Tone Discrimination as a Window Into Acoustic Perceptual Deficits in Parkinson’s Disease Purpose Deficits in auditory perception compromise a range of linguistic processes in persons with Parkinson’s disease (PD), including speech perception and sensitivity to affective and linguistic prosody. An unanswered question is whether this deficit exists not only at the level of speech perception, but also at a more pervasive level ... Research Note
Research Note  |   August 01, 2012
Tone Discrimination as a Window Into Acoustic Perceptual Deficits in Parkinson’s Disease
 
Author Affiliations & Notes
  • Joshua Troche
    University of Florida, Gainesville
  • Michelle S. Troche
    University of Florida, Gainesville
  • Rebecca Berkowitz
    Temple University, Philadelphia, PA
  • Murray Grossman
    University of Pennsylvania School of Medicine, Philadelphia
  • Jamie Reilly
    University of Florida, Gainesville
  • Correspondence to Joshua Troche: jetgator@ufl.edu
  • Editor: Carol Scheffner Hammer
    Editor: Carol Scheffner Hammer×
  • Associate Editor: Carl Coelho
    Associate Editor: Carl Coelho×
Article Information
Hearing & Speech Perception / Acoustics / Special Populations / Older Adults & Aging / Research Note
Research Note   |   August 01, 2012
Tone Discrimination as a Window Into Acoustic Perceptual Deficits in Parkinson’s Disease
American Journal of Speech-Language Pathology, August 2012, Vol. 21, 258-263. doi:10.1044/1058-0360(2012/11-0007)
History: Received January 18, 2011 , Revised July 9, 2011 , Accepted March 9, 2012
 
American Journal of Speech-Language Pathology, August 2012, Vol. 21, 258-263. doi:10.1044/1058-0360(2012/11-0007)
History: Received January 18, 2011; Revised July 9, 2011; Accepted March 9, 2012
Web of Science® Times Cited: 7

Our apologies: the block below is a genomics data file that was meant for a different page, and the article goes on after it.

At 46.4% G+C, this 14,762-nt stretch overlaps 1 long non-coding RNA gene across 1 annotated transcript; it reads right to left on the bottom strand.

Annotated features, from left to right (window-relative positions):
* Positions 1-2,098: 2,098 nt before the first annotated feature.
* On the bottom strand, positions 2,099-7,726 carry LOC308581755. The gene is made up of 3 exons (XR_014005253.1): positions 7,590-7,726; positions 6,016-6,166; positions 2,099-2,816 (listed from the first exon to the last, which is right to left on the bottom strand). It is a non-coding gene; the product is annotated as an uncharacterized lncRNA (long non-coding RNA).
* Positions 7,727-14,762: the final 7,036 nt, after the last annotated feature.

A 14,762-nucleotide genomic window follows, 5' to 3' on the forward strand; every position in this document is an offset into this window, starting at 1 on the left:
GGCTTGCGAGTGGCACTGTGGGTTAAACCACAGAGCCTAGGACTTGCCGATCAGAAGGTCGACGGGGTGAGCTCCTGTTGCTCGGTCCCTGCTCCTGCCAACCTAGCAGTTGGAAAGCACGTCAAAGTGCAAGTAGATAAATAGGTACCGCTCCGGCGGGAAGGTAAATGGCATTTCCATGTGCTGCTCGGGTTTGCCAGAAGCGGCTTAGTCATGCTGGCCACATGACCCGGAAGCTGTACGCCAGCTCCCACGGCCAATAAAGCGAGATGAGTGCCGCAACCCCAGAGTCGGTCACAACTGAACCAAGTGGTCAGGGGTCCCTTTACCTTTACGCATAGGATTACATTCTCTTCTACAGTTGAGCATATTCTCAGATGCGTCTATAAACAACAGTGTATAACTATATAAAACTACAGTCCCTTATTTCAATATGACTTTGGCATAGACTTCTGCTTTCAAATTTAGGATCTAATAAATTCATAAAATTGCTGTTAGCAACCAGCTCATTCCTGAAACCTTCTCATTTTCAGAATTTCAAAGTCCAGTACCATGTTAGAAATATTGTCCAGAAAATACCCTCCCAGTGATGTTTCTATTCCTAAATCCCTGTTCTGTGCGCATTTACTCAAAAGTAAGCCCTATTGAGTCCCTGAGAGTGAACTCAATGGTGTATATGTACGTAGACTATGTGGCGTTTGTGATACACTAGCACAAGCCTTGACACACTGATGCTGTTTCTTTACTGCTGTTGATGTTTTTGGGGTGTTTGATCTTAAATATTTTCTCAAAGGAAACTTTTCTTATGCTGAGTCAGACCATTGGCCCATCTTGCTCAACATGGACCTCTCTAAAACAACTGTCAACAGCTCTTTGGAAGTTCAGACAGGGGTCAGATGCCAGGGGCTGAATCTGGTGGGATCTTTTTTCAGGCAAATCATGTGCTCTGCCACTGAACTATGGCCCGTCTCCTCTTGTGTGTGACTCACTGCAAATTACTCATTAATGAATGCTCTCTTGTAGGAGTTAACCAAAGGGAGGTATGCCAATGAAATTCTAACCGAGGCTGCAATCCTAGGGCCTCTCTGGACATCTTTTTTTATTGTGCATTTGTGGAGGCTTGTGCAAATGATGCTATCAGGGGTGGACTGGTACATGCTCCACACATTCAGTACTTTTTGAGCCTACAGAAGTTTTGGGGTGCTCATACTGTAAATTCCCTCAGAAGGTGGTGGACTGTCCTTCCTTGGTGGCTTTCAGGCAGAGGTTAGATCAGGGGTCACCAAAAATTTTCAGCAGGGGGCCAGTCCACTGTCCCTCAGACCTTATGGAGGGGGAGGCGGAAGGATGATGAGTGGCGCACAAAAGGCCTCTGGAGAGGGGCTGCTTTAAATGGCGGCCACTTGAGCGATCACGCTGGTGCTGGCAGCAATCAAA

Purpose Deficits in auditory perception compromise a range of linguistic processes in persons with Parkinson’s disease (PD), including speech perception and sensitivity to affective and linguistic prosody. An unanswered question is whether this deficit exists not only at the level of speech perception, but also at a more pervasive level of auditory perception. It is possible that PD produces a selective impairment in the perception of a salient acoustic feature such as frequency, amplitude, or duration.

Method Auditory perception in persons with PD was investigated using a tone discrimination task where clients (N = 12) and age-matched controls (N = 15) made same/different judgments for pairs of pure tones that were factorially varied by acoustic feature (i.e., frequency, amplitude, or duration) crossed with perceptual distance (i.e., close vs. far).

Results Relative to healthy age-matched controls, persons with PD showed marked impairment in tone discrimination. Persons with PD showed an acoustic feature by perceptual distance interaction that was characterized by deficits in detecting frequency and amplitude differences for perceptually near tones.

Conclusion These results suggest that persons with PD show a reduced ability to notice change in frequency and amplitude as compared to normal older adults. More generally, these findings implicate a frontal–striatal contribution to auditory perception.

Acknowledgments
This work was supported by U.S. Public Health Service Grants K23 DC010197 (JR) and NS53488, AG15116, NS44266, and AG17586 (MG).
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